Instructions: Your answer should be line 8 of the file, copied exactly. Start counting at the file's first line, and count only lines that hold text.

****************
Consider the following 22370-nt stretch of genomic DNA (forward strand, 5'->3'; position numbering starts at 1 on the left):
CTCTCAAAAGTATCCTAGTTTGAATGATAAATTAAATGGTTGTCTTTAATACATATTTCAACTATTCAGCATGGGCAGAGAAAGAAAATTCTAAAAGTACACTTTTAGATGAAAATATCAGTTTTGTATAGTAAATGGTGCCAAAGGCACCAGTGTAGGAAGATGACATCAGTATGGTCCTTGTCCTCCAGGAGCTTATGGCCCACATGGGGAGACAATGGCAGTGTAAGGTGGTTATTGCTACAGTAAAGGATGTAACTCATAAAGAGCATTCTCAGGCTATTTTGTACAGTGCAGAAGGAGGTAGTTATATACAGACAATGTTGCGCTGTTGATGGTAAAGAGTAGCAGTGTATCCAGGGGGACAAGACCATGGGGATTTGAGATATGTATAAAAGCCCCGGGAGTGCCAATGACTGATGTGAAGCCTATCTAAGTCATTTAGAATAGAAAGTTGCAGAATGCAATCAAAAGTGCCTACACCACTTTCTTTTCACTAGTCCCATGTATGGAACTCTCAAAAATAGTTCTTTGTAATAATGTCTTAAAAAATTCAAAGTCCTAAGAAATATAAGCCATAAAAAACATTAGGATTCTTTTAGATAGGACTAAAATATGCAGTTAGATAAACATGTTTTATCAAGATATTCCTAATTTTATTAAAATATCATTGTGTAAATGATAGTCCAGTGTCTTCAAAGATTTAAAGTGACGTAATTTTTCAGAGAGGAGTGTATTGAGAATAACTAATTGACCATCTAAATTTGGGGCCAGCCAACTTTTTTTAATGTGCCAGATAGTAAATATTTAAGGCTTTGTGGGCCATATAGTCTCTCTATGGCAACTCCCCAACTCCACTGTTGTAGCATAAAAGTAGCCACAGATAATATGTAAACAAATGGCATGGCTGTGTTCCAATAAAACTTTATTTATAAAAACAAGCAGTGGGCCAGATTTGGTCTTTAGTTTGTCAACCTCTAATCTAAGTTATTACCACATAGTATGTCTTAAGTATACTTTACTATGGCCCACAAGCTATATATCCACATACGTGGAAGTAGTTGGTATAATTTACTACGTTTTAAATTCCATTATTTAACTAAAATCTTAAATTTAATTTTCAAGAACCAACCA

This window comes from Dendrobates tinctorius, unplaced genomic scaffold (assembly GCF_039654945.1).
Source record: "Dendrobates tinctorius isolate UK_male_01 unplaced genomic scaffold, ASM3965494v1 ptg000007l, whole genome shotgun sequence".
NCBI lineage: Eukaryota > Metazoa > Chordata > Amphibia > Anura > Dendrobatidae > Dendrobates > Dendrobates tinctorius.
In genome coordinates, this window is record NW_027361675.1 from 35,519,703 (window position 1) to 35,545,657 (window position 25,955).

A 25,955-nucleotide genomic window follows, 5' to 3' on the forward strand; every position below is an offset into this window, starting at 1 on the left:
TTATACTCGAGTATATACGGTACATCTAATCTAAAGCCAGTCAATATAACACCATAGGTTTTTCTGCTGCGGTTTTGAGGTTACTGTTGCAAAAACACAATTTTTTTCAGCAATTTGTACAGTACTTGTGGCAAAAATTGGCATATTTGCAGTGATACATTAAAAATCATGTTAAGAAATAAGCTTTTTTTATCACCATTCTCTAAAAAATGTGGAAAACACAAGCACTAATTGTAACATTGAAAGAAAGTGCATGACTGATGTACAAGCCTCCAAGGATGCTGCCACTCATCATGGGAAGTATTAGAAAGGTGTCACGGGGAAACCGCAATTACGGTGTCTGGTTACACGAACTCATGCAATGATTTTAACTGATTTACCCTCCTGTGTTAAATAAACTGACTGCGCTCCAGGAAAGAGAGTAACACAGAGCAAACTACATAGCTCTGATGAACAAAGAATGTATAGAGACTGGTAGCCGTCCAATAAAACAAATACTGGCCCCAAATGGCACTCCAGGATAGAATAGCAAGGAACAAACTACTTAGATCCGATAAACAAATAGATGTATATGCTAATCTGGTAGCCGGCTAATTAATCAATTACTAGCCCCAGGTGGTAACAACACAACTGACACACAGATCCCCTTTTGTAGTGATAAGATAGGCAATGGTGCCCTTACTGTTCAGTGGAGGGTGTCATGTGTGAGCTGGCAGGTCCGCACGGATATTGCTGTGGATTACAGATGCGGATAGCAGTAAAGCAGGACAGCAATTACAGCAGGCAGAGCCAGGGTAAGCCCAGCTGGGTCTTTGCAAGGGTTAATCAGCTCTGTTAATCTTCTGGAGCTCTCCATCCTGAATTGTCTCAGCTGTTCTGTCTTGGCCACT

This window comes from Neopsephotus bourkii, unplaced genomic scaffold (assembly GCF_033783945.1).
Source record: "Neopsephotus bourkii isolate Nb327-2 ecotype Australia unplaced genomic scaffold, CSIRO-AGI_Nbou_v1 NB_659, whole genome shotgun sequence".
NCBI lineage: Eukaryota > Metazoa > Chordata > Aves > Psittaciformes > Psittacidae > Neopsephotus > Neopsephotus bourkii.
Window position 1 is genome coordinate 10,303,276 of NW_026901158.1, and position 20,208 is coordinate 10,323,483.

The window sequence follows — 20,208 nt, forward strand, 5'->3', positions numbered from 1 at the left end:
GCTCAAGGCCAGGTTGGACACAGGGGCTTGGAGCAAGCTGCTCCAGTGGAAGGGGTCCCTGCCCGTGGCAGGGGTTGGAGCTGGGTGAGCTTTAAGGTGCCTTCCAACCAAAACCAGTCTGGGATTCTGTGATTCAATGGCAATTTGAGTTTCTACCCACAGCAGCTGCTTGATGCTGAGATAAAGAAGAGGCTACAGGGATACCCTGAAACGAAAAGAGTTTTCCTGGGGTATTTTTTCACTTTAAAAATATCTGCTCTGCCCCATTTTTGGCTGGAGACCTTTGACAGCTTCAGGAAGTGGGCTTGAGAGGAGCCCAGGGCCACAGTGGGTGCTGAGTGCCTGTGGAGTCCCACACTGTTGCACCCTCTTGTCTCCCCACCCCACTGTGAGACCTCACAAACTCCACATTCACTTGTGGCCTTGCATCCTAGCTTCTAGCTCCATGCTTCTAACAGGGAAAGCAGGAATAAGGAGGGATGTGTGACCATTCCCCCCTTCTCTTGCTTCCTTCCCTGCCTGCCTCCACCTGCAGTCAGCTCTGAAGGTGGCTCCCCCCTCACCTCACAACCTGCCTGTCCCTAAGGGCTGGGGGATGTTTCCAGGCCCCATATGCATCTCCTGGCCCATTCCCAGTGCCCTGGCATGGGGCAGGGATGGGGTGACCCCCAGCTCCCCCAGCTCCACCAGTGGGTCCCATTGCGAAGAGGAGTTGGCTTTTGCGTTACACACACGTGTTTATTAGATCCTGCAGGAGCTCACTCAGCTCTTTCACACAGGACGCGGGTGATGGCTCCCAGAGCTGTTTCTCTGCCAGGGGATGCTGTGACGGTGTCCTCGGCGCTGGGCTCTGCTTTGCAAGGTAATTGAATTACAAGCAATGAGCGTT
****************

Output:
TTATACTCGAGTATATACGGTACATCTAATCTAAAGCCAGTCAATATAACACCATAGGTTTTTCTGCTGCGGTTTTGAGGTTACTGTTGCAAAAACACAATTTTTTTCAGCAATTTGTACAGTACTTGTGGCAAAAATTGGCATATTTGCAGTGATACATTAAAAATCATGTTAAGAAATAAGCTTTTTTTATCACCATTCTCTAAAAAATGTGGAAAACACAAGCACTAATTGTAACATTGAAAGAAAGTGCATGACTGATGTACAAGCCTCCAAGGATGCTGCCACTCATCATGGGAAGTATTAGAAAGGTGTCACGGGGAAACCGCAATTACGGTGTCTGGTTACACGAACTCATGCAATGATTTTAACTGATTTACCCTCCTGTGTTAAATAAACTGACTGCGCTCCAGGAAAGAGAGTAACACAGAGCAAACTACATAGCTCTGATGAACAAAGAATGTATAGAGACTGGTAGCCGTCCAATAAAACAAATACTGGCCCCAAATGGCACTCCAGGATAGAATAGCAAGGAACAAACTACTTAGATCCGATAAACAAATAGATGTATATGCTAATCTGGTAGCCGGCTAATTAATCAATTACTAGCCCCAGGTGGTAACAACACAACTGACACACAGATCCCCTTTTGTAGTGATAAGATAGGCAATGGTGCCCTTACTGTTCAGTGGAGGGTGTCATGTGTGAGCTGGCAGGTCCGCACGGATATTGCTGTGGATTACAGATGCGGATAGCAGTAAAGCAGGACAGCAATTACAGCAGGCAGAGCCAGGGTAAGCCCAGCTGGGTCTTTGCAAGGGTTAATCAGCTCTGTTAATCTTCTGGAGCTCTCCATCCTGAATTGTCTCAGCTGTTCTGTCTTGGCCACT